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Popcorn & Prejudice: A Movie Blog

Seattle Times writer Moira Macdonald muses on moviegoing. Email Moira: mmacdonald@seattletimes.com.

October 5, 2009 at 10:48 AM

“Mad Men”: Don and Betty’s Roman holiday

We could subtitle this episode as What a Difference a Dress (or an Address) Makes. Betty donned (ha!) a new dress, a towering new hairstyle and a new confidence in Rome, where she tagged along on Don’s business trip and reminded us that a) she speaks Italian, due to having lived in the country during her modelling career, b) she and Don do still have chemistry. It was fun to watch them flirt at the hotel bar (shades, perhaps, of their first meeting?), and heartbreaking to watch them slip back into their old patterns as soon as they got home: Don wandering off when the children were mentioned, Betty petulant and blank-faced as Don tries to please her with a little gift. Though Betty’s clearly decided to not pursue the attraction to Francis, she’s still a desperately unhappy housewife and a strangely indifferent mother. (“Go play.”) The shot in the mirror, where Betty applies her lipstick seemingly unaware that Sally, in that same mirror, is anxiously watching her every move, was telling.
And Joan’s back, via — what else? — a dress. A ruined dress brought by Pete to Bonwit Teller for exchange, as a favor-with-strings-attached to the cute German au pair in his building. (Anyone else note that the au pair is named Gertrude — as is, presumably, Pete’s wife Trudi?) Pete’s behavior was vile (he then used the favor to seduce and possibly rape the girl), but at least it brought us Joan again, in her new job as a salesperson (and manager?) at the department store. She solved Pete’s problems with her trademark breathy efficiency, while conveying to him in a very Joan way that she knew exactly what he was up to. Turns out her husband is now considering psychiatry (ha!) as a specialty, and Joan breezily spun her new job as just temporarily “helping out,” as if she’s doing Bonwit’s a favor. (She is.) Hmm — will Pete be spreading Joan’s new circumstances around the secretarial pool come Monday morning? And how long will he and Trudi be happy? Longer than Don and Betty?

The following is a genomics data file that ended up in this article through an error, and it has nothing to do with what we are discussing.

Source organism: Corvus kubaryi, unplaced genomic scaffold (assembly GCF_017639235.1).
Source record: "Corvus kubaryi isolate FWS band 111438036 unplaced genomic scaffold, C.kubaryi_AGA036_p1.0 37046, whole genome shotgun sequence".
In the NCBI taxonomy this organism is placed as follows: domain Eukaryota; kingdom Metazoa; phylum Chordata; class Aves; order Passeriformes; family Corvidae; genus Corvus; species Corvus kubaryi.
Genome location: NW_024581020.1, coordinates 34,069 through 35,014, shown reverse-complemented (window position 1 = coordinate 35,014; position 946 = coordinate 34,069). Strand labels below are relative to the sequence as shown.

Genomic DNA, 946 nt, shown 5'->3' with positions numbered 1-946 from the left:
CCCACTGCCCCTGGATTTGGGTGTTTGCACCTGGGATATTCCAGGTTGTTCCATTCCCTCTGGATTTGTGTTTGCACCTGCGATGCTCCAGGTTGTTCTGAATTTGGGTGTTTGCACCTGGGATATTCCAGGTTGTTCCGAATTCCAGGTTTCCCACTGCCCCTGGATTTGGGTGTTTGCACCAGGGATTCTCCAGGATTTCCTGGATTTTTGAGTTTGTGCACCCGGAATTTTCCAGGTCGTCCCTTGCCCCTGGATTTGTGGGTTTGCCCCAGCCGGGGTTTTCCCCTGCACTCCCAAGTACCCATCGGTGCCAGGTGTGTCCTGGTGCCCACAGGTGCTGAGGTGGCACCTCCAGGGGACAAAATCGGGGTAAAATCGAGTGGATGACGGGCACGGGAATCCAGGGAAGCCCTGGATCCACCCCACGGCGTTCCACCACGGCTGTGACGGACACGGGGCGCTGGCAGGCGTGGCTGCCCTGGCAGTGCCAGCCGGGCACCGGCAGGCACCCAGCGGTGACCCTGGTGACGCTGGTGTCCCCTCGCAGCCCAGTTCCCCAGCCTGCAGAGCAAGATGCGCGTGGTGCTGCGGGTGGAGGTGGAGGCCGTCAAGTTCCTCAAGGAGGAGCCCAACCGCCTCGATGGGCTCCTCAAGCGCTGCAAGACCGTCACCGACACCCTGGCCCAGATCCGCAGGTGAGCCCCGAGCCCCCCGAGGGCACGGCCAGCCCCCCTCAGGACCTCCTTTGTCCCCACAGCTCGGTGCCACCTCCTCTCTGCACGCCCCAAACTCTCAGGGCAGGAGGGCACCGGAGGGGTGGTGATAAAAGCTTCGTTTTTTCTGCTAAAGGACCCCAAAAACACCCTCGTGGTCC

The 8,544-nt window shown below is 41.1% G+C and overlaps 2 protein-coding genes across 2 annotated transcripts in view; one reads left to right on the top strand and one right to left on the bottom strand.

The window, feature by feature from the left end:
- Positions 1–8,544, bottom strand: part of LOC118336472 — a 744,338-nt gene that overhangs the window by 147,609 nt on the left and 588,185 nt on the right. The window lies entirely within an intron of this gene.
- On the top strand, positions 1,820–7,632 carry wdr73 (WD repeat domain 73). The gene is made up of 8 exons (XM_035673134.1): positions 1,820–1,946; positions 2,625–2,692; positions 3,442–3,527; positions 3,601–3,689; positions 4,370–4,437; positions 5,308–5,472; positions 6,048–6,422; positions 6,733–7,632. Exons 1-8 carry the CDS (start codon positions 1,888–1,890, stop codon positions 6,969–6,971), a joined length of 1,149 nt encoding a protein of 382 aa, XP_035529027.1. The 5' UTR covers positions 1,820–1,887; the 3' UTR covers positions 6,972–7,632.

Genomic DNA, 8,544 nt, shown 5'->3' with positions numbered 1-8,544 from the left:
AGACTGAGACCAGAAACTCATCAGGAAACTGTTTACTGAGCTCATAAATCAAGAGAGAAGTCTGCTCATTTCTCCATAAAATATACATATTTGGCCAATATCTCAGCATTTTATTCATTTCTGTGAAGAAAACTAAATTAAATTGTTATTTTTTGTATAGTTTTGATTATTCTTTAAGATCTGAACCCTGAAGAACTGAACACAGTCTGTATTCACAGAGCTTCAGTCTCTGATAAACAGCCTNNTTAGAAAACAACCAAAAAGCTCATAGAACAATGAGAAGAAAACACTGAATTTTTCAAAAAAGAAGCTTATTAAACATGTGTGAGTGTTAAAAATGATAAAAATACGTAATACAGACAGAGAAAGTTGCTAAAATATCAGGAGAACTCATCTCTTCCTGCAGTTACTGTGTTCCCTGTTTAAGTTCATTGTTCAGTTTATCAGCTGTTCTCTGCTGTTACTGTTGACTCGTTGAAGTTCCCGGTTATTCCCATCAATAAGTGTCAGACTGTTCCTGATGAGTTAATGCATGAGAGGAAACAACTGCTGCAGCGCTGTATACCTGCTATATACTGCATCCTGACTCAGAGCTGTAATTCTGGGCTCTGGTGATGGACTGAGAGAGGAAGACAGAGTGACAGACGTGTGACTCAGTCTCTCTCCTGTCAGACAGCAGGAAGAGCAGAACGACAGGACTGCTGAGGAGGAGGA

No Peggy this week, and no Roger. I like how “Mad Men” spreads the storylines around, but it seems like we’re always missing somebody. A few puzzlers: What was the deal with the noxious odor in the Rome Hilton hotel lobby (and how funny is it that Betty would deal with it by lighting up a cigarette)? Would Betty’s speech about first kisses, to Sally, have made any sense to an eight-year-old? Doesn’t that fainting couch look like it crash-landed there from some mysterious antique-furniture celestial delivery service? Anyone else think Betty, after her Roman-beauty-parlor makeover, looked exactly like a Bond Girl?
Quote of the week: “When you have no power, delay.” This is my new mantra concerning deadlines.

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